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Natonek, Yosef

(1813–1892), rabbi and early Zionist. Yosef Natonek attended yeshiva in Komárom with Pinḥas Leib Frieden, in Nikolsburg with Neḥemyah Naḥum Trebitsch until 1835, and in Ungvár for the year 1836. Although he never studied at the yeshiva of Mosheh Sofer (Ḥatam Sofer) as is often stated, he did apparently obtain ordination in Pressburg. He turned to trade and during the revolution of 1848–1849 supplied livestock to the Austrians and then to the Hungarian forces at the fortress of Komárom, where he settled in 1849. Later, he was issued a certificate of good conduct addressed to the Austrian authorities stating that during the revolution he had not “budged a hairsbreadth” from the path of loyalty.

In 1850, Natonek obtained a teacher’s diploma and spent several years as principal of the Jewish school in Nagysurány. In 1854, he was appointed rabbi of Jászberény and its surroundings. He had full command of both German and Hungarian, and when in 1861 the Pest community sought a rabbi who could preach in Hungarian, he was selected as one of four finalists but was turned down because of his “well-known restless temperament.” Instead, he was elected as rabbi of Székesfehérvár (Stuhlweissenburg), where he served between 1861 and 1867.

At that time, Székesfehérvár was the most conflict-torn community in Hungary, even requiring the repeated intervention of neo-Orthodox rabbi Samson Raphael Hirsch. Natonek maneuvered between the reformers and a dogmatic Orthodox faction that was oriented toward Hirsch, adopting a stance that was not far from the moderate Positive-Historical school of Zacharias Frankel. Natonek reiterated his middle-of-the-road position in Rabbi Mosche Sofer seligen Andenkens und der Magier Ben Chananja (1865), in which he defended the Ḥatam Sofer against the denigrating critique of Leopold Löw and called for a general reconciliation between the rival camps.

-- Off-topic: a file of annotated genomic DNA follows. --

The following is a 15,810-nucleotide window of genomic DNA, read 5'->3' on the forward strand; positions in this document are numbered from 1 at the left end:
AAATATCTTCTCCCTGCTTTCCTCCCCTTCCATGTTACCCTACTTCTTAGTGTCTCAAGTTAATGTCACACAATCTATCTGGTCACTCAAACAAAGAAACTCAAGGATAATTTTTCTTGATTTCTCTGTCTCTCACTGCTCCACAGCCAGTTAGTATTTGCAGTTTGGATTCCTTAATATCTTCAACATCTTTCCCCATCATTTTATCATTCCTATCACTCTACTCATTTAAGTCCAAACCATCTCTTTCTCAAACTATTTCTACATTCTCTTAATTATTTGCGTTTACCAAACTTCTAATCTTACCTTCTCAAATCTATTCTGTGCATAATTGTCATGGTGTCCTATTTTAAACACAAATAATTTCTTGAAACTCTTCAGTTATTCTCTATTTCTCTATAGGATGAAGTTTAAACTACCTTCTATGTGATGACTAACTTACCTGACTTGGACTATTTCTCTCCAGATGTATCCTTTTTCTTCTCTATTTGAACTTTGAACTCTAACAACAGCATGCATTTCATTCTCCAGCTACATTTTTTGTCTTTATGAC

Around this time, Natonek decided to devote himself full time to the cause of Jewish nationalism, and to the Hebrew language and the restoration of the Jews to their ancient homeland. He had earlier written a study about Hebrew in his Schlosche Kmozim (Heb., Sheloshah kematsim; 1859). In his opinion, Judaism was at a point of crisis and lacked solid foundations; he felt that language and nationalism must provide the basis for recovery. In 1866, he began an extensive correspondence with Tsevi Hirsh Kalischer, proposing that Ḥevrat Yishuv Erets Yisra’el, a society for the settlement of Palestine, also “aim to remove Ishmael’s rule” over the Holy Land.

Natonek had close family ties with the Stampfer and Raab families, who joined Kalischer’s society at this time and later were among the founders of the first Jewish agricultural settlement in the Land of Israel in 1878, Petaḥ Tikvah. He corresponded with other forerunners of Zionism such as Yehudah Alkalai and in particular with Moses Hess, responding enthusiastically as early as the summer of 1862 to the publication of Rom und Jerusalem. He met Hess in Paris in 1866, while embarking upon a round of visits to Germany and France, and together they sought to enlist the Alliance Israélite Universelle in Paris for Kalischer’s scheme. Natonek received Adolphe Crémieux’s blessings for the philanthropic efforts to establish agricultural colonies. He returned through Vienna, where he won the support of the popular author Leopold Kompert, who was then serving on the communal board, and the young rabbi Moritz Güdemann. Armed with a letter of recommendation from the Turkish ambassador in Vienna, Natonek arrived in Constantinople in the spring of 1867. After consulting with local Jewish notables and especially with the ḥakham bashi, Yakir Giron, he formulated a memorandum and was favorably received by the grand vizier. Natonek’s actions may be viewed as one of the first in a long line of Zionist diplomatic efforts. Illness and the disturbances in Crete, however, cut his mission short.